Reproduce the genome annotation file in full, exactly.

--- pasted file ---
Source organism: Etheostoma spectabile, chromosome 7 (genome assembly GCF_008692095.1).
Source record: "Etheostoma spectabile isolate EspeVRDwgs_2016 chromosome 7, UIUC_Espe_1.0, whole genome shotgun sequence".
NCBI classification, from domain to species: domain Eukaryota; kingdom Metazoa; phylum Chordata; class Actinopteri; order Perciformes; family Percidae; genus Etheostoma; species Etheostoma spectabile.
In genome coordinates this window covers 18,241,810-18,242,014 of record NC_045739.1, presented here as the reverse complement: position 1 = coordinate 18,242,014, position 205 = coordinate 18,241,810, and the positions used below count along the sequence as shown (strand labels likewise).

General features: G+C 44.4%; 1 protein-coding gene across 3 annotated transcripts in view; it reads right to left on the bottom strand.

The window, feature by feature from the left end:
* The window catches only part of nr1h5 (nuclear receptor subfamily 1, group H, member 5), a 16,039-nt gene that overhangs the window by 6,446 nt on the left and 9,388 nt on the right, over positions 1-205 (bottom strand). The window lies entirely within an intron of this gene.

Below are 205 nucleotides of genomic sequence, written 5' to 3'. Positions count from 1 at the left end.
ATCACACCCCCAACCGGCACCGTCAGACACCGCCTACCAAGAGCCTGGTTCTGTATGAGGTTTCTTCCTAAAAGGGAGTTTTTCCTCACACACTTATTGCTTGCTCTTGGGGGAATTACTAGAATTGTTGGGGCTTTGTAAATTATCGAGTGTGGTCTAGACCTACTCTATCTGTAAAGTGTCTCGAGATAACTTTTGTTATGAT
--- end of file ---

Source organism: Etheostoma spectabile, chromosome 7 (genome assembly GCF_008692095.1).
Source record: "Etheostoma spectabile isolate EspeVRDwgs_2016 chromosome 7, UIUC_Espe_1.0, whole genome shotgun sequence".
NCBI classification, from domain to species: domain Eukaryota; kingdom Metazoa; phylum Chordata; class Actinopteri; order Perciformes; family Percidae; genus Etheostoma; species Etheostoma spectabile.
In genome coordinates this window covers 18,241,810-18,242,014 of record NC_045739.1, presented here as the reverse complement: position 1 = coordinate 18,242,014, position 205 = coordinate 18,241,810, and the positions used below count along the sequence as shown (strand labels likewise).

General features: G+C 44.4%; 1 protein-coding gene across 3 annotated transcripts in view; it reads right to left on the bottom strand.

The window, feature by feature from the left end:
* The window catches only part of nr1h5 (nuclear receptor subfamily 1, group H, member 5), a 16,039-nt gene that overhangs the window by 6,446 nt on the left and 9,388 nt on the right, over positions 1-205 (bottom strand). The window lies entirely within an intron of this gene.

Below are 205 nucleotides of genomic sequence, written 5' to 3'. Positions count from 1 at the left end.
ATCACACCCCCAACCGGCACCGTCAGACACCGCCTACCAAGAGCCTGGTTCTGTATGAGGTTTCTTCCTAAAAGGGAGTTTTTCCTCACACACTTATTGCTTGCTCTTGGGGGAATTACTAGAATTGTTGGGGCTTTGTAAATTATCGAGTGTGGTCTAGACCTACTCTATCTGTAAAGTGTCTCGAGATAACTTTTGTTATGAT